Michael Dell to take his firm private backed by private equity?
Dell shares rose by 13 percent on Monday as the Wall Street Journal published rumours that the troubled tech firm is planning a management buyout, backed by two private equity firms.
Dell founder Michael Dell, who owns 14 percent of the company, is reported to be in talks with TPG Capital and Silver Lake, to take the firm private in a leveraged buyout that would keep him as CEO. The story emerged on Bloomberg, and has been backed by stories in the Wall Street Journal, Financial Times and Reuters.
Dell’s fortunes have faded, with the company losing a third of its value over the last year. Despite efforts to build its enterprise hardware, storage, software and services, it still makes around half of its revenue in the PC sector where it began in 1984.
Yet its PC shipments fell by 21 percent in the fourth quarter of last year, according to Gartner. This is hurting the company, which has already been hit by the recession and its competitiveness, or lack thereof, in the tablet space.
Michael Dell left the company in 2004, and returned in 2007 when it started flagging, but the five years since then have not seen it return to full health and investors have criticised him for failing to compete adequately in the post-PC world of cloud and tablets.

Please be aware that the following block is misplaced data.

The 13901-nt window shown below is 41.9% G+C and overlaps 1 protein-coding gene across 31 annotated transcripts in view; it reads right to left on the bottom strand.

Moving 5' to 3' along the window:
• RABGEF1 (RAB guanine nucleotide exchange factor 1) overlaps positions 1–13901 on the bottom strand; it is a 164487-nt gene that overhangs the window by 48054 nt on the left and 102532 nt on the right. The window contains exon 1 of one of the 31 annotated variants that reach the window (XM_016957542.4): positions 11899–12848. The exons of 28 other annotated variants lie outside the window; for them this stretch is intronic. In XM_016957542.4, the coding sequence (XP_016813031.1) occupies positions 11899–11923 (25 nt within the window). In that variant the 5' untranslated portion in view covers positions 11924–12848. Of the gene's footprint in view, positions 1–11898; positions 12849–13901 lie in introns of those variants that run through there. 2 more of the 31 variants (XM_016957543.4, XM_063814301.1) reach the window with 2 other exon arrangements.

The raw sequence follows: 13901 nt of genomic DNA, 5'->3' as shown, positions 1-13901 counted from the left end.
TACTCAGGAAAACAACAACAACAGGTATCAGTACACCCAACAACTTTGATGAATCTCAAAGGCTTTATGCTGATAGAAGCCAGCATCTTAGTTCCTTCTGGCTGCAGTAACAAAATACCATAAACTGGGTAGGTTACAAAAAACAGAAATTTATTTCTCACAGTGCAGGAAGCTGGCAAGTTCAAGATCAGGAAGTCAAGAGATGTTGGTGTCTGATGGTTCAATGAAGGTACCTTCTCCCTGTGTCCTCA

A management buyout would be unusual in the current recession, as it would require a big investment, in a company so reliant on a declining business sector. Dell was valued at around $21 billion before the rumours emerged and, at that price, a buyout would require around $8 billion in cash and $15 billion in debt, according to sources quoted in the FT and elsewhere.
This would be a lot of money to invest, even if Michael Dell’s share of the company was included in it. The fact that it is being considered indicates that some financial analysts believe the firm has now sunk as low as it is going to get, making it a worthwhile target. However, a buyout on this scale has not happened since before the financial crash began in 2007.
Dell declined to comment on the story.
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